I guess I should ask dadmo, or others that have been through this for a longer period of time.. do you ever feel "safe" again?

                Hang in there Stacy .. Keep talking about it, and try to get back into some kind of routine. Maybe get up every morning (yes I know you will have to peel yourself from the bed) and go for a long walk to start. Nothing like a good walk in the fresh air, to make you feel in touch with life again. Not a cureall no, but it's a start.

                Please let us know how you are doing-

                Tammy

                Son Anthony DX 12/11/06
                L/O 12/20/06 Stage IIIA, 95% EC, 5% Yolk Sac
                4XEP 1/29-4/6/ 07
                AFP started increasing3 wks later
                Residual abdominal mass found on CT
                RPLND 6/8/07
                Cancer in pathology-
                80% mature teratoma, 20% Yolk Sac. --
                No adjuvent chemo and
                AFP normalised

                July 22, 2010 ---- 3 years all clear!

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                • #9
                  Hi Stacy,
                  I'm sorry to hear that you are having a tough time adjusting to life after cancer. Everyone deals with things differently and you should not compare yourself to others. What you are experiencing is not abnormal. Many have experienced some of the same feelings as you and have had to deal with them in their own way. If you think you may need help then seek it out. It is the same advice we give those that come here wondering if they have TC. If you need to vent or cry we are all here as well.

                  LiveStrong
                  Jason
                  If you look for the truth outside yourself, it gets farther and farther away. ~ Tung-Shan
                  If you love life, don't waste time, for time is what life is made up of. ~ Bruce Lee
                  Please sponsor me for the 2011 LiveSTRONG Challenge Philadelphia.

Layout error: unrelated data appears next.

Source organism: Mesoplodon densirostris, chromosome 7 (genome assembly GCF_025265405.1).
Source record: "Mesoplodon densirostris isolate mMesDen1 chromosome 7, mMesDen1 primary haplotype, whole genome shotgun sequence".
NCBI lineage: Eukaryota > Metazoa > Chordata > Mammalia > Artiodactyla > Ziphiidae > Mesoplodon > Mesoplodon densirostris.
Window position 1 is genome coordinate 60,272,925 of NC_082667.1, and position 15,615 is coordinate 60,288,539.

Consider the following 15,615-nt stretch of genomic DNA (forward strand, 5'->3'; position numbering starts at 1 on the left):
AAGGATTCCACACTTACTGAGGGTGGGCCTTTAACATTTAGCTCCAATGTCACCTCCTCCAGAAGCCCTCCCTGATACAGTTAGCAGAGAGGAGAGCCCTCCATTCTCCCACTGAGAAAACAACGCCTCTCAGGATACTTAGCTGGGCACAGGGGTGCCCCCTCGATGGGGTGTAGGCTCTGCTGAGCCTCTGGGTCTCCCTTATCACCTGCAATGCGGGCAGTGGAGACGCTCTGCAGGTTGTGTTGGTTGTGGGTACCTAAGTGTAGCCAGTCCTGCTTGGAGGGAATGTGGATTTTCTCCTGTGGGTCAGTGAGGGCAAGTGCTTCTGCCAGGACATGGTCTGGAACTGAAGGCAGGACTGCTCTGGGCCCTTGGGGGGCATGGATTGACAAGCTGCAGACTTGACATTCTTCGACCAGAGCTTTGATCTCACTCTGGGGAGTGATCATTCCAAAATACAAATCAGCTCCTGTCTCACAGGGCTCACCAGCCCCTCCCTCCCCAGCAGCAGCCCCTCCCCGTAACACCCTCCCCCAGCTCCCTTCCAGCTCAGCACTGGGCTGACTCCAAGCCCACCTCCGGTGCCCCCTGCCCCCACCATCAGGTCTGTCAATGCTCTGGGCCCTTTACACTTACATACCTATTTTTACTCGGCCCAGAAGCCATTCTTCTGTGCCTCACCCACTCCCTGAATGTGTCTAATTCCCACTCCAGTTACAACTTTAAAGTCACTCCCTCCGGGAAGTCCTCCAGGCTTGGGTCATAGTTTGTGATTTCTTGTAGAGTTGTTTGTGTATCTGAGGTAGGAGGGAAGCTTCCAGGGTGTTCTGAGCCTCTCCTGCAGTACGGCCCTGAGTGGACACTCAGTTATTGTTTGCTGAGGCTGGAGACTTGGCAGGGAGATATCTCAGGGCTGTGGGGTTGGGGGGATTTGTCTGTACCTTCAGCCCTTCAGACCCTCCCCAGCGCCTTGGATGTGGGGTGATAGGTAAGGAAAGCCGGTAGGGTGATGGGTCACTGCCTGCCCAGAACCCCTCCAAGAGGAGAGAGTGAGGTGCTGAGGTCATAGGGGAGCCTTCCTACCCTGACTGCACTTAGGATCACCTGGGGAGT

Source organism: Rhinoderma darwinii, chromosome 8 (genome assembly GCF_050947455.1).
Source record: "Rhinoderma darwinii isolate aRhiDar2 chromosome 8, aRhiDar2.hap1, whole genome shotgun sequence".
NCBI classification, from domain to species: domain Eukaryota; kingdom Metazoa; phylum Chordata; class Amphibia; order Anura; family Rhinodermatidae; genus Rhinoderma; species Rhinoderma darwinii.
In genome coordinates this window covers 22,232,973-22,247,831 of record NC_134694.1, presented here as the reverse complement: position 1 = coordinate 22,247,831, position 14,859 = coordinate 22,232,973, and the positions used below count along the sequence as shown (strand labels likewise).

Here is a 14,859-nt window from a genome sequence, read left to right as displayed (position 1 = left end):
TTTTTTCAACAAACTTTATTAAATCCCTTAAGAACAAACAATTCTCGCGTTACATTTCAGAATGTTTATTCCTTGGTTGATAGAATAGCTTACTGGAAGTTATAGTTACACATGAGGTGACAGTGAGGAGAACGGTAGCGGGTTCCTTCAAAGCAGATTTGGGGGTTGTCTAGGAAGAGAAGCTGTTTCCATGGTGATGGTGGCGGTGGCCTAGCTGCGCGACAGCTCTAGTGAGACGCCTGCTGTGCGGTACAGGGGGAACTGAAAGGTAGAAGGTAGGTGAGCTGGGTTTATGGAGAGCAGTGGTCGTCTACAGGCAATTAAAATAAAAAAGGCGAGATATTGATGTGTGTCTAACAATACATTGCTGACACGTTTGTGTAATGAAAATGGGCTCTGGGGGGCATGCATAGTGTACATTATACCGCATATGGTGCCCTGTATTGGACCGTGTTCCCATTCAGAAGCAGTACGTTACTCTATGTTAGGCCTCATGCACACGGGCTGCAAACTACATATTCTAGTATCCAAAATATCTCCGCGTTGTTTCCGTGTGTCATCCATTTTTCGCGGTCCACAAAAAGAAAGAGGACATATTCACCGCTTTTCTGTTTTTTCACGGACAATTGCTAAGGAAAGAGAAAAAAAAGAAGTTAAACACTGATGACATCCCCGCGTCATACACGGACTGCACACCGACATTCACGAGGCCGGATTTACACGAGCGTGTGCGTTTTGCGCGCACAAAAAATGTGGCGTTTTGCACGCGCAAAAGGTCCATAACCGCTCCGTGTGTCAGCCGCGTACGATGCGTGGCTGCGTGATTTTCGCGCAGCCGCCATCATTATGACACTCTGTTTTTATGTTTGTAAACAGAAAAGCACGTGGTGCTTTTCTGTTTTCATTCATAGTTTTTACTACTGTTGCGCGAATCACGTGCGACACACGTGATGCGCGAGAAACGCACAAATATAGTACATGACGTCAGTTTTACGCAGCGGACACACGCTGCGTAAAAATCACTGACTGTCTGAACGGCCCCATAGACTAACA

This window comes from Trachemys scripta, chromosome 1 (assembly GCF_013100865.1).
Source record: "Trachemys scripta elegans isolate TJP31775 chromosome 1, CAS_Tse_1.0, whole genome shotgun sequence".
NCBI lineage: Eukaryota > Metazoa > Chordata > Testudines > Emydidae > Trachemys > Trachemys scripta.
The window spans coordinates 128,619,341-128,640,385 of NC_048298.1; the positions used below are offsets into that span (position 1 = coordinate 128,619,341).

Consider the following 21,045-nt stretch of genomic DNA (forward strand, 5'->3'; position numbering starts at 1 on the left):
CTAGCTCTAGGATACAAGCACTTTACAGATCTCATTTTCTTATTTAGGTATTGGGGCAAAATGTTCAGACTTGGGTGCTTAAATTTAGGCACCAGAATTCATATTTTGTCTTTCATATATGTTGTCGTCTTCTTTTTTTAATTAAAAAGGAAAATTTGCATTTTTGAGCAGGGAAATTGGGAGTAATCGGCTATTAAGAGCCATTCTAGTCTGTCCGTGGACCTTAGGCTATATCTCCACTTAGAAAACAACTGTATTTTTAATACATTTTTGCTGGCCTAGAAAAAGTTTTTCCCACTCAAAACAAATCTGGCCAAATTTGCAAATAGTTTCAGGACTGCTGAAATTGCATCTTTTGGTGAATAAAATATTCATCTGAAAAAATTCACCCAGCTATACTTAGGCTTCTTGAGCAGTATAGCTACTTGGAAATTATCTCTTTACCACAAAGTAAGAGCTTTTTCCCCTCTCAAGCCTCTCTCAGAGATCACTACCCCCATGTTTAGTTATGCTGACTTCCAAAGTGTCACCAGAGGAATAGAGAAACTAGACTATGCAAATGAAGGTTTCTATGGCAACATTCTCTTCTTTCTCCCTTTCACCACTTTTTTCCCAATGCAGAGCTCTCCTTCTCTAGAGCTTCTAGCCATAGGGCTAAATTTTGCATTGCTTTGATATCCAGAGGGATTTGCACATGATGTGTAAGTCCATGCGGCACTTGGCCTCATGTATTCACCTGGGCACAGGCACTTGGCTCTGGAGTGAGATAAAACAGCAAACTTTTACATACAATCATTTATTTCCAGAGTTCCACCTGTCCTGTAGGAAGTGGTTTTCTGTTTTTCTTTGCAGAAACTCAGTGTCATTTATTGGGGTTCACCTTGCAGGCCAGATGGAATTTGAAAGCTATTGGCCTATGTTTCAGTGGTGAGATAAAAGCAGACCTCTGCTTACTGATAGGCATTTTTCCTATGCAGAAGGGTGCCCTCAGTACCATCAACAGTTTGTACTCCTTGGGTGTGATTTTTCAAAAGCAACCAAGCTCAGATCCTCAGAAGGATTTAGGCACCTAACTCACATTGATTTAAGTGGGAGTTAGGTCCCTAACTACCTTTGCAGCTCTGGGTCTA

My Blog

                  Diagonosed 1988. Left I/O - 3 rounds of chemo
                  Relasped 1989. RPLND - 3 rounds HDC - Bone Marrow transplant.
                  There is Army Strong, There is Live Strong and then there is me. Crazy Strong

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                  • #10
                    Originally posted by mstlyn
                    I guess I should ask dadmo, or others that have been through this for a longer period of time.. do you ever feel "safe" again?
                    Yes you do. Its like any wound, they all heal in time. Not to say that you will forget all about cancer but you get to a point where you rarely think about it. Cancer is part of me. It has helped to shape me into the person I am and I will never forget that I had it. But I live my life with no fear of it returning. Not because it can't happen again but I had it and I beat it and I no longer fear it. Someone once said "Whatever doesn't kill me.... makes me stronger".
                    If you look for the truth outside yourself, it gets farther and farther away. ~ Tung-Shan
                    If you love life, don't waste time, for time is what life is made up of. ~ Bruce Lee
                    Please sponsor me for the 2011 LiveSTRONG Challenge Philadelphia.
                    My Blog

                    Diagonosed 1988. Left I/O - 3 rounds of chemo
                    Relasped 1989. RPLND - 3 rounds HDC - Bone Marrow transplant.
                    There is Army Strong, There is Live Strong and then there is me. Crazy Strong

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                    • #11
                      Stacy...boy do I know where you are coming from. In fact, your post rang SO true to me that I went back and found a post that I posted when we finished treatment, I will post it below. Please call me anytime, I will be more than happy to help support you during this difficult time 919-215-9464

                      I hope that it is okay that a caregiver needs some support. Lord knows that the brave souls that are here fighting this terrible illness have to go through so much more than anyone else but as a caregiver, I find myself struggling at times. Hope this is not too long.

                      The funny thing is that learning to live “with” cancer was almost easier than learning to live “with out” cancer. When my husband got diagnosed, we were so focused on him and fighting this thing. I went to all the Doctor’s appointments, took him to chemotherapy, sat in the hospital for surgeries and traveled to Sloan Kettering for his RPLND. Not easy for a southern girl to be alone for her first trip to New York City. But I was on a mission and nothing was going to stand in the way of helping him get better.

                      Now we are blessed with the news that he is in remission…and I am thrilled and relieved but the adrenaline is pouring out of my body as fast as it entered. Some mornings I still feel like I should be heading to the cancer center. I miss their support and love and I also feel a sense of loss that I do not get to see the other patients. I felt a sense of purpose and now I feel a bit out of place. He seems like he is getting stronger everyday and moving on, back into his normal routine. I know things ‘should’ go back to normal but I feel changed in many positive ways by cancer and I don’t think things will ever go back to the way they used to be for me.